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Gov. Phil Murphy at a press conference in front of the Seal of New Jersey.

Gov. Phil Murphy File photo

The New Jersey Business & Industry Association continues to call for a veto of legislation that will lead to undefined fees on overburdened New Jersey residents and businesses based on the amount of impervious surface on their properties.

S-1073 is now on Governor Murphy’s desk. While there are differences of opinion between opponents and supporters of the controversial bill on whether to call it a “rain tax,” there is no ambiguity that it would create local authorities to impose fees based on the amount of impervious surfaces – patios, parking lots, driveways and roofs – on residential and commercial properties.

“Not only does this legislation add yet another tax on our overburdened residents and businesses, but there is no language that defines how much people will be charged or how the funds generated by it would actually solve the stated problems,” said Ray Cantor, NJBIA Vice President of Government Affairs.

 

Don’t Miss This Opportunity to Urge Governor Murphy to Veto the Rain Tax. Click Here to Use Our Online System.

 

“Most disturbingly, there is no limit on how high these fees can be set or how much can be collected. It essentially creates a new property tax on the public, which is non-deductible, and another bureaucratic expense on the local level. Churches and non-profits, as well as residents and businesses, will all be susceptible to these added fees.”

Under the current language of the bill, potentially 565 individual municipalities could charge fees within their own boundaries without having to consider how sewerage systems and stormwater in neighboring towns affect their projects. A county could also decide to have a stormwater authority, potentially forcing property owners to deal with two bureaucracies and fees for the same property.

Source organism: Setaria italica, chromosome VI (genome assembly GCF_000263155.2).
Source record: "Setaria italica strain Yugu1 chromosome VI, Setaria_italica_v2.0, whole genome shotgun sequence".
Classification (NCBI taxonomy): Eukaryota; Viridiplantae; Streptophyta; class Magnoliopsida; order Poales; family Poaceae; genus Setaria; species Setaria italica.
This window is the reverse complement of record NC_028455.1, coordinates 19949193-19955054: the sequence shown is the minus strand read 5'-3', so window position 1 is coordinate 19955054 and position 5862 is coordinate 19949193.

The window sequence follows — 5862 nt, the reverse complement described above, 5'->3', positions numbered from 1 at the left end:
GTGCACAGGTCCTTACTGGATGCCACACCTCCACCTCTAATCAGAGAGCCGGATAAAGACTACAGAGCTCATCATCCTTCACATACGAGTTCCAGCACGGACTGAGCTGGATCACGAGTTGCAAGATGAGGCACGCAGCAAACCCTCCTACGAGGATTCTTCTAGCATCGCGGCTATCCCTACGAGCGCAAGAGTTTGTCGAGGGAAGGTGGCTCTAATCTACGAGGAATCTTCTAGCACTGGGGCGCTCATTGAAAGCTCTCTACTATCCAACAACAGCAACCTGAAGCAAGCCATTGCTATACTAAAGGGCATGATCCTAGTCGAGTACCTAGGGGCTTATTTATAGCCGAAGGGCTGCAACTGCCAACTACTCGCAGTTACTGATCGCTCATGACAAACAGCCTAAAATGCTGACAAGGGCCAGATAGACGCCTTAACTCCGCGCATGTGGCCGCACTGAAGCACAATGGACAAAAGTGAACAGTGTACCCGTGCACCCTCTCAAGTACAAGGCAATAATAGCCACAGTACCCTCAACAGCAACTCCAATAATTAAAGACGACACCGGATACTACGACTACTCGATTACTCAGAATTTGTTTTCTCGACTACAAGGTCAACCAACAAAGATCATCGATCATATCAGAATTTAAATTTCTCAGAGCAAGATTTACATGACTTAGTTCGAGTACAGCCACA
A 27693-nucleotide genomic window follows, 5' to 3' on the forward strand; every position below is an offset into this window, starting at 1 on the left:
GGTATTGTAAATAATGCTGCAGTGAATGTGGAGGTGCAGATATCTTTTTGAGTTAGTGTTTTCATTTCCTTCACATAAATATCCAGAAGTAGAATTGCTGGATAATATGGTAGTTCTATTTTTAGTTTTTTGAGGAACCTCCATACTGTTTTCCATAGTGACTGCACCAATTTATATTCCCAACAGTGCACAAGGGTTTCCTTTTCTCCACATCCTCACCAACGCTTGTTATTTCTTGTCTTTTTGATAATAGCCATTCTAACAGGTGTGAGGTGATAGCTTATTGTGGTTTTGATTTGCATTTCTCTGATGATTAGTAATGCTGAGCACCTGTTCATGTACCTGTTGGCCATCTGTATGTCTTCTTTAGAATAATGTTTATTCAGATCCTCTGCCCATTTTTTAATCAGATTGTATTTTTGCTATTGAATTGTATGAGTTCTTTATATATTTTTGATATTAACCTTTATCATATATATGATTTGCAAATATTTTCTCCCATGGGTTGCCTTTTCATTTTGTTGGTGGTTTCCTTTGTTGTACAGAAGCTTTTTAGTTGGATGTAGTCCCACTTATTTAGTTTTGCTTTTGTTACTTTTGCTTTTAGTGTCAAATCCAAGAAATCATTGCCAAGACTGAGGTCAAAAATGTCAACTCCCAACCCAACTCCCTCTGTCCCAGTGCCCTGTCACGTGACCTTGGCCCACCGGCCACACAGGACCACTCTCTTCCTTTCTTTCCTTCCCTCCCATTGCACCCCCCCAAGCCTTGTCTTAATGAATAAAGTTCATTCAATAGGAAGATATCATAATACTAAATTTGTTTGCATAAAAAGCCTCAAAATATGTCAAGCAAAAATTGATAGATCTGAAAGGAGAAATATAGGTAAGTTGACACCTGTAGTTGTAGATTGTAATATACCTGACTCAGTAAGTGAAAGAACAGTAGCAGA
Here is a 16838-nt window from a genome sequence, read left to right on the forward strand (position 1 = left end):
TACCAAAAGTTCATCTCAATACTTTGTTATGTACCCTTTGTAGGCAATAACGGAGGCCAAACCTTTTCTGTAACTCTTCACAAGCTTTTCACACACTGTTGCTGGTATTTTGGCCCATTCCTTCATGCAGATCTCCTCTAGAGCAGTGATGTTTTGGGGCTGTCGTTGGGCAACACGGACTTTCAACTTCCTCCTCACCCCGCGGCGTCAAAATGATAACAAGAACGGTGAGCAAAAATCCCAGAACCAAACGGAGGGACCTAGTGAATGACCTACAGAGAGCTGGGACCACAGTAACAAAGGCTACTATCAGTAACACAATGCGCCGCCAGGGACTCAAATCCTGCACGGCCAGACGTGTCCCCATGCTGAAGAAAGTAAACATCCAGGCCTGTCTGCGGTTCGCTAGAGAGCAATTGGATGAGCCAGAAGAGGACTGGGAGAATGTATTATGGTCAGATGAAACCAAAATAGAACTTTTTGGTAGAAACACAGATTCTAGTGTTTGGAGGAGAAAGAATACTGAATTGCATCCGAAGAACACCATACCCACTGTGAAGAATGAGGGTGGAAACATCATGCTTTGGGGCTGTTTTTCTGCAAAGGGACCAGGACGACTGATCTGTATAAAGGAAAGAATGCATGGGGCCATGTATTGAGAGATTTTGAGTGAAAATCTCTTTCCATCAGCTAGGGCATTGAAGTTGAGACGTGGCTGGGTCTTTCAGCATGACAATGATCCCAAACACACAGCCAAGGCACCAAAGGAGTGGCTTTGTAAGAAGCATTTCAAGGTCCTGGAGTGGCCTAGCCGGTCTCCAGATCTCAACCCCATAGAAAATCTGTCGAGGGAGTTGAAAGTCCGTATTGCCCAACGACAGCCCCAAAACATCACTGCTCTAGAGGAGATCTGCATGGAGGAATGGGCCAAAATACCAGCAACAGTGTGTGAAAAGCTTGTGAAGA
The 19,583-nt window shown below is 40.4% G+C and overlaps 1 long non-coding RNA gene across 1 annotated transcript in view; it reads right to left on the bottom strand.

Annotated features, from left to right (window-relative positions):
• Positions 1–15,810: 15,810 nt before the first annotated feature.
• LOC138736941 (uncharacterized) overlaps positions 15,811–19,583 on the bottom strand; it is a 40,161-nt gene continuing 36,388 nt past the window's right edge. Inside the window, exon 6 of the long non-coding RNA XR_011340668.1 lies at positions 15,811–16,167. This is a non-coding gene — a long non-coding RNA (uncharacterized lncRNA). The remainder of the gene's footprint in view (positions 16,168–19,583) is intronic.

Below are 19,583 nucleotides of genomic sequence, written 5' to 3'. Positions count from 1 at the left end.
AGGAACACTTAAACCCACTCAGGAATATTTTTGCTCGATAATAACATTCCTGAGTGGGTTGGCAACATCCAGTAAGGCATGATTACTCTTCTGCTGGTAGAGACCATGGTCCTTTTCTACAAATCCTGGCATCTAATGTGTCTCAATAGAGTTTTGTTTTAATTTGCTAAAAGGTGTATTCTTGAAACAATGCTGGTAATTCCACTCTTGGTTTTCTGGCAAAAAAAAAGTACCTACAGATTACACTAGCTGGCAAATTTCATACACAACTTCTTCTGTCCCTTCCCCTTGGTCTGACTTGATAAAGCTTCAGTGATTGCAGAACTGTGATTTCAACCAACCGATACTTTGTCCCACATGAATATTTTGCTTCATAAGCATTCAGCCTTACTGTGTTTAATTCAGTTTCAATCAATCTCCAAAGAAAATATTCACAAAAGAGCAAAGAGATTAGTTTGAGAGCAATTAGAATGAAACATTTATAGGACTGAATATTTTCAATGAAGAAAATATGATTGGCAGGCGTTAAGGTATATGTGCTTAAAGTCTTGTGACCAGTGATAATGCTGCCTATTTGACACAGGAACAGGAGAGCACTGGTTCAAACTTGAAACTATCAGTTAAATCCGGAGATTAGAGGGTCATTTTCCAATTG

Cantor said mechanisms are already in place to address the intent of the legislation. These include:

  • Municipal stormwater (MS4) permits have already been issued and compliance is occurrring without the need for new taxes.
  • Combined Sewer Overflows (CSO) communities and permittees have already been provided permits by the New Jersey Department of Environmental Protection and are working on long-term solutions under existing authorities and revenue streams.
  • All municipalities within the Barnegat Bay Watershed have adopted a Stormwater Management Plan and Stormwater Control Ordinance.
  • Most developments that have existing stormwater basins manage their stormwater on site.

Cantor added that the legislation does not address stormwater maintenance issues under the New Jersey Department of Transportation, a major stormwater operator throughout the state and in the Barnegat Bay watershed.

And a new tax, if implemented, still will not stop flooding in areas subject to tidal flooding or in areas with chronic flooding like the Passaic River Basin.

If this bill becomes law, it will be extremely difficult to administer,” Cantor said. “It would require an analysis of each property in a town, credits for existing facilities, and credits for how well you maintain a facility. There is no certainly on how much can be collected and no stated appeals process.”

Imposing another fee on business would also add to the cumulative total of costly mandates which leads to New Jersey having the worst business climate in the nation. They include:

  • The second-highest Corporate Business Tax in the nation
  • A $15 minimum wage mandate
  • An enhanced paid sick leave mandate
  • An expanded paid family leave mandate
  • Higher energy delivery costs
  • Fees from added renewable energy efforts

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